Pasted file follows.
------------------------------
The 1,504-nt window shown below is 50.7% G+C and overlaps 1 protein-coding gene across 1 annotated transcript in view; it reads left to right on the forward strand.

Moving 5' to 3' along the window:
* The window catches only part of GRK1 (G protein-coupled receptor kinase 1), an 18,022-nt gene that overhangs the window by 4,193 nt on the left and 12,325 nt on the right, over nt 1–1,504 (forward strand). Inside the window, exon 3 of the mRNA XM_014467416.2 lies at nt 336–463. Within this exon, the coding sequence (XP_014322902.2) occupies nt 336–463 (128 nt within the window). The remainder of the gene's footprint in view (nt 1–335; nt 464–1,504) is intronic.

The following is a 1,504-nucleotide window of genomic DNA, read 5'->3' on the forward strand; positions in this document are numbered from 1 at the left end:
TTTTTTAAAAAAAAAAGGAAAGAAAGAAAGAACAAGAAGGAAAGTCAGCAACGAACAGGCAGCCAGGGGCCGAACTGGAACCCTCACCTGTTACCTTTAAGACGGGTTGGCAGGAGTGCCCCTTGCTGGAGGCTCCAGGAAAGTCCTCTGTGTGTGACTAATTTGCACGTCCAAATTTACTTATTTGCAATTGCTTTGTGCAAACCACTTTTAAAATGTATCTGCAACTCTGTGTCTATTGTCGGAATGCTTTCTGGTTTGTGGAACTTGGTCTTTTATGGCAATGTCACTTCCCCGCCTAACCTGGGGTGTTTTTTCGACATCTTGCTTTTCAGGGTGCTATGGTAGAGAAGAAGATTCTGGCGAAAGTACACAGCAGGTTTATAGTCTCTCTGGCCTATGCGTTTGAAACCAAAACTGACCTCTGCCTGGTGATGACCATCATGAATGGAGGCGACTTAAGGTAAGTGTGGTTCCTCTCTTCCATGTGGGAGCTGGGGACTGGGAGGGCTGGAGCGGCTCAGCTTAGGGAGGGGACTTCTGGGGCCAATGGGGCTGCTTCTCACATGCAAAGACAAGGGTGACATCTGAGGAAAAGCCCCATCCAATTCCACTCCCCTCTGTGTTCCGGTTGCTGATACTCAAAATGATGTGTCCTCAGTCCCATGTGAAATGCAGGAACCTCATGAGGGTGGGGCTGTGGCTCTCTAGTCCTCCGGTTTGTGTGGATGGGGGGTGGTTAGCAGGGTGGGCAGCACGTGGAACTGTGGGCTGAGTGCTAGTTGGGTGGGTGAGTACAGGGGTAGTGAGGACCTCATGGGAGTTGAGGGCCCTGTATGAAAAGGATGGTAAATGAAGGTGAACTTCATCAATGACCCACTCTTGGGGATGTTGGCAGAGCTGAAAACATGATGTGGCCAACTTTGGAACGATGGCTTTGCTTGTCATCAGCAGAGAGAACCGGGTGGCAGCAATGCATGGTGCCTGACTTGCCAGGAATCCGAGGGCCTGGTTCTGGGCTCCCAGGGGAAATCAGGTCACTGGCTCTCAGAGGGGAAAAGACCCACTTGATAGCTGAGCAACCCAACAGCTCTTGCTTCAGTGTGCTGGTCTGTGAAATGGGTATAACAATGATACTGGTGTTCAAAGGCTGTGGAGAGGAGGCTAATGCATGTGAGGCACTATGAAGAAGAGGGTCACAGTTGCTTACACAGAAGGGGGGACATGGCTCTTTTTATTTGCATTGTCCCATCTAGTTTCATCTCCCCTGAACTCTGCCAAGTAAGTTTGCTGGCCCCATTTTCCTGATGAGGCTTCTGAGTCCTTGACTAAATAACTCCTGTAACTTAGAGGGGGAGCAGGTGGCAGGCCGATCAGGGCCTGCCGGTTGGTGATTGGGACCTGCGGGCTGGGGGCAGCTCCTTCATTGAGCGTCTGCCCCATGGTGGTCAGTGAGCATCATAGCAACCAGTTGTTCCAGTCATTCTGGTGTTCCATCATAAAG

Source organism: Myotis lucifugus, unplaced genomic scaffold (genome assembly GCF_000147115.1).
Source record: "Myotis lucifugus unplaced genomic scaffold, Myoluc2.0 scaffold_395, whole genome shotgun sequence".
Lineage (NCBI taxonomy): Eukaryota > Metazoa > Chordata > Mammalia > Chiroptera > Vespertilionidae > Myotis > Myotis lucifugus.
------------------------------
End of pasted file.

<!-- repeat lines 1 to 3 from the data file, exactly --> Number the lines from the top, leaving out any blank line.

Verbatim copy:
The 1,504-nt window shown below is 50.7% G+C and overlaps 1 protein-coding gene across 1 annotated transcript in view; it reads left to right on the forward strand.

Moving 5' to 3' along the window:
* The window catches only part of GRK1 (G protein-coupled receptor kinase 1), an 18,022-nt gene that overhangs the window by 4,193 nt on the left and 12,325 nt on the right, over nt 1–1,504 (forward strand). Inside the window, exon 3 of the mRNA XM_014467416.2 lies at nt 336–463. Within this exon, the coding sequence (XP_014322902.2) occupies nt 336–463 (128 nt within the window). The remainder of the gene's footprint in view (nt 1–335; nt 464–1,504) is intronic.